10. Kelly, this is a GREAT post. I bet it was hard putting this out there but really glad you did. I do often wonder when people don't mention their parents much, like where's mom and dad?! I too... have different and ODD relationships w/ my parents, BOTH parents. Its not ever something I would put on the blog as A. my Mom and her friends read my blog and B. people that are close to and know my dad also read it- so I keep it off. My hubby tells me weekly that i NEED to write a book about my family. but i am sure we could all write books about our family. ill just wrap up my comment by saying that i will try to do everything with my daughter that mt mother did not/does not do with me :)

  11. So I just shed a few tears while reading this. It was so well written. And honest. And it solidified why I like you so much. You're a great person, inside and out. I will say a little prayer for you around the time of the wedding, that your anxiety over your family dynamics is lifted, and that you feel an overall peace on your and Matt's special day.

  12. I too teared up, and I know you arent looking for that, but my heart hurts. Its something I am not familiar with, but my mom passed from cancer so its a loss I know... I think its good you documented your thoughts on it... There is still time to make it whatever you want it to be

  13. I love the honesty in this post. And love what Sar said about how your feelings about it don't make you a bad daughter, just human. So true. I didn't know about your mom, and - i feel dumb for saying this - had no idea how much MS could progress. I have an acquaintance with MS, but she is about my age, and she doesn't seem THAT much different than the rest of us. (She's recently diagnosed, though.) I did think of Alzheimer's before i got to the part where you mentioned it, and i also thought of my grandmother who is very very hard to communicate with b/c she had a stroke 15 or so years ago & it's left her w/o the ability to speak. She can but it's VERY hard to understand. And she loves watching TV - so loud that you can hear it word-for-word across the house! Ahhh!

    My mom and i had a terrible relationship growing up, as she is bipolar and severely depressed. Back then, she didn't believe in meds to help that kind of stuff... so there was (verbal/emotional) abuse. But she has since gotten on medication & miraculously, our relationship is so good now that i am in my 30's. But it was TERRIBLE in my teens & twenties. I hated her, honestly. Thankfully she got help. And i am SO grateful for our relationship now! But it is sad that she didn't get help while i was young, b/c some of the damage could not be undone.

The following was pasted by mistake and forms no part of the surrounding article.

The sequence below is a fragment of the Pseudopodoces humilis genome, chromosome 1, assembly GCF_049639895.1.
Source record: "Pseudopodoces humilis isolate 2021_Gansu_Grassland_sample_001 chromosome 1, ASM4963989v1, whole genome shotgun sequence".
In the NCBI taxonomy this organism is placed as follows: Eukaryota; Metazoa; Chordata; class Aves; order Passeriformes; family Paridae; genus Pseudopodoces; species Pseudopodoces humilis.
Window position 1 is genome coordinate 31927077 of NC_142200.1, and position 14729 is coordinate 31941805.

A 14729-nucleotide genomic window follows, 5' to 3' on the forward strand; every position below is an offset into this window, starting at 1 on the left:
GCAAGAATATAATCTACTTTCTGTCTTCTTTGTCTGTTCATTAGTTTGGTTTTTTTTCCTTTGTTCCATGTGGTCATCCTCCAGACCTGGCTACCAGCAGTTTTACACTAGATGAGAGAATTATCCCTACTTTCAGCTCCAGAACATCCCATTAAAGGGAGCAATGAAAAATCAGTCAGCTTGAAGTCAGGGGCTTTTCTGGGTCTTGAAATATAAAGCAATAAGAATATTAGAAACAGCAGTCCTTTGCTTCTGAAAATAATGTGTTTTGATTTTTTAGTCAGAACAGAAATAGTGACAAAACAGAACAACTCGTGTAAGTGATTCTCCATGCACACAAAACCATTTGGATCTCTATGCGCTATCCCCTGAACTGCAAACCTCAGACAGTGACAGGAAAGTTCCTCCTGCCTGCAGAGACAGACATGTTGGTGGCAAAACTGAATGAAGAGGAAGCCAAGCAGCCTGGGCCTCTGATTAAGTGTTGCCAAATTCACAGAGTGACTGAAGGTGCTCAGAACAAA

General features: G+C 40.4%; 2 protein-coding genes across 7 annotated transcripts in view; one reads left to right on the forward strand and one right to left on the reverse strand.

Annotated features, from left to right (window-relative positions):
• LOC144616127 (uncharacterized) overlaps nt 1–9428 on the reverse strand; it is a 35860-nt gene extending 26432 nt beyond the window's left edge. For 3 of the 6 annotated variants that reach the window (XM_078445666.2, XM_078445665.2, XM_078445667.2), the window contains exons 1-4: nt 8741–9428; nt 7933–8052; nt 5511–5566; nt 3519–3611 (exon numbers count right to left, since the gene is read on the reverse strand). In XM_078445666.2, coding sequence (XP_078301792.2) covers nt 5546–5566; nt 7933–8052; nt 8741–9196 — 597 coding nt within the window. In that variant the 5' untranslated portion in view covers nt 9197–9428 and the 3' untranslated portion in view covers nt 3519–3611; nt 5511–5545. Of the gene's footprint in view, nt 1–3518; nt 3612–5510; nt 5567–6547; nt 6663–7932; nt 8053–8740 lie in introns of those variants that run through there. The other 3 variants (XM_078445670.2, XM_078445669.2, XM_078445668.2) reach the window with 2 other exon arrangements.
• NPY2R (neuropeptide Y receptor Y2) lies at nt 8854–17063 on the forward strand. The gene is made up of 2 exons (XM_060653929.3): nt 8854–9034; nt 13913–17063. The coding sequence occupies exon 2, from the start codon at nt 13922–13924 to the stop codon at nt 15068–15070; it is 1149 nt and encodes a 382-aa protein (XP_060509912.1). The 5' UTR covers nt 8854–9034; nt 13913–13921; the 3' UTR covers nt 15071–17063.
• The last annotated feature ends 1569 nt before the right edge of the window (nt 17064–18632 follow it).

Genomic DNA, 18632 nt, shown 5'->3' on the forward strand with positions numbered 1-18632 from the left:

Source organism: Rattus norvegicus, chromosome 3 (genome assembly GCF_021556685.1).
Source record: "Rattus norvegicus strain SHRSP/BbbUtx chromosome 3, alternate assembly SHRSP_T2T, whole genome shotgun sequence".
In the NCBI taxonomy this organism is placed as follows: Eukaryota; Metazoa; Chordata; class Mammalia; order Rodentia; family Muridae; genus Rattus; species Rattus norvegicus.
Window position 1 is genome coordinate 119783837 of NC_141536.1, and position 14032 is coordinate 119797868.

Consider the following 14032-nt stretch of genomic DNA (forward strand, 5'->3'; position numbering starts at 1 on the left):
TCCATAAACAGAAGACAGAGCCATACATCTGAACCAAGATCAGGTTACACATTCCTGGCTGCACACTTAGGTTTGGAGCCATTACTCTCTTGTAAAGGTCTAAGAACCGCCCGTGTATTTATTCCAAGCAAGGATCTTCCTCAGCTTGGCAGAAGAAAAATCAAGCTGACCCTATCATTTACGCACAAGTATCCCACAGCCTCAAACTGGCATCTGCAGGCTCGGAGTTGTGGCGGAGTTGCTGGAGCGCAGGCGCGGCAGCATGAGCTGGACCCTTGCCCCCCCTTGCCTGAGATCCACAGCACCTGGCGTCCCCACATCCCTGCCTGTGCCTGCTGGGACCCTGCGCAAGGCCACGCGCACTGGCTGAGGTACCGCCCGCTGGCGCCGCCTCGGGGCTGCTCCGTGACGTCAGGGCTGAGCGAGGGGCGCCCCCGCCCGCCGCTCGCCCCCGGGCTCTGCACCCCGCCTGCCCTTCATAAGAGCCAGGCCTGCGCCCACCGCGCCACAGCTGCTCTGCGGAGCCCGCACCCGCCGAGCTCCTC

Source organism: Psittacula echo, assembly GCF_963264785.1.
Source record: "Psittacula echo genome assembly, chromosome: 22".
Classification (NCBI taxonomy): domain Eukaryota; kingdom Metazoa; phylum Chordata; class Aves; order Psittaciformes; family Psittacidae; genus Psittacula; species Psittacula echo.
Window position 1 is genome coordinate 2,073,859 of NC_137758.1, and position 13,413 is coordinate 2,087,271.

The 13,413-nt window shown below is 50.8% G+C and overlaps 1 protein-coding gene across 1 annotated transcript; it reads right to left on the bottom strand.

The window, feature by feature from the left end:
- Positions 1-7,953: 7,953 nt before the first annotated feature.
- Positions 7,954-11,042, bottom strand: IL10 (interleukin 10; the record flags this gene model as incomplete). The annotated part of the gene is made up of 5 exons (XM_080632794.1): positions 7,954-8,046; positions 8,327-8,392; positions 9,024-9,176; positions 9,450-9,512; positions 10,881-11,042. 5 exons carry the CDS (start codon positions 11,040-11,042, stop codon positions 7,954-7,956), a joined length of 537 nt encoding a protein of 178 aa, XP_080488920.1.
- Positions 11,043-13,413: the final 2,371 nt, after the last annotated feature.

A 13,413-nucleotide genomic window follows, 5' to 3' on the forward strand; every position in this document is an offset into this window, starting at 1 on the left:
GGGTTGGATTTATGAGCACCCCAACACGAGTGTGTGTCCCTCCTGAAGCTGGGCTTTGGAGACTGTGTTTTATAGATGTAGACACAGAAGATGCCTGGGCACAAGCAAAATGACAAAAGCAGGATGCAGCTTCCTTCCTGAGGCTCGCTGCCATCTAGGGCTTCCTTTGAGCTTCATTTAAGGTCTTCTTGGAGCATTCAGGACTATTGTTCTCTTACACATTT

Anyway, i don't know why i went into all that - it's nothing like what you have gone through w/ your mom, and i can't imagine. I can imagine, actually, but I'm sure it doesn't come close. And I can't imagine handling anything any differently than you have. You have done well, and i'm not just saying that! {HUGS}

  14. WOW, what a raw story.

    Thank you for sharing, it really puts life in perspective!


  15. Kelly,
    I meant to comment yesterday but work got in the way (ugh, work!)

    I just want to say that your post made me tear up. I cannot imagine what you have been through with your mother's MS. I know everyone has unique and at times tough relationships with their parents and it's normal. I am so glad that you are able to see that you need and want to try to develop a better relationship with your mom. My dad passed away in 1999 when I was 18 years old and one thing that I like to tell everyone who has parents that are still living is that you need to look at each day like it could be the last with them. I am sure you already think about that possibility since your mom's health isn't 100% but it's always nice to hear that reminder as I need it often myself. Take care. Hugs to you!

  16. Wow, this is so honest, and real. Thank you so much for sharing!

  17. Amazing, amazing post Kelly. Thank you for sharing.

  18. I just sent you an epic e-mail, but thought I would comment too because... who doesn't like comments?! Thanks for this post :)

  19. So, I don't know how I even got this far into your blog without seeing this post! Because girl, I SO understand you!!

    First of all, when my mom was sick, it was hard for me to explain to people that she couldn't or wouldn't be participating when other mother/daughter duos were shopping or doing whatever it is that moms and daughters do.

    Also, my mom was only seriously/gravely ill for a very short period of time - but what exactly do you say to someone who really doesn't get/care/understand what you are saying? The best advice I got about this was to just say what I wanted to say. Do crafts I wanted to do, talk or watch the shows I want - because although she couldn't really give the feedback I wanted or needed, it was "good" for her to know that I was there, and happy, ya know?

    Also, hugs to you for dealing with this and taking it all in stride. I know that even thought it's just life to you and there's really no other way to deal with it, it TOTALLY sucks.

    Hugs. Sometimes life is totally unfair.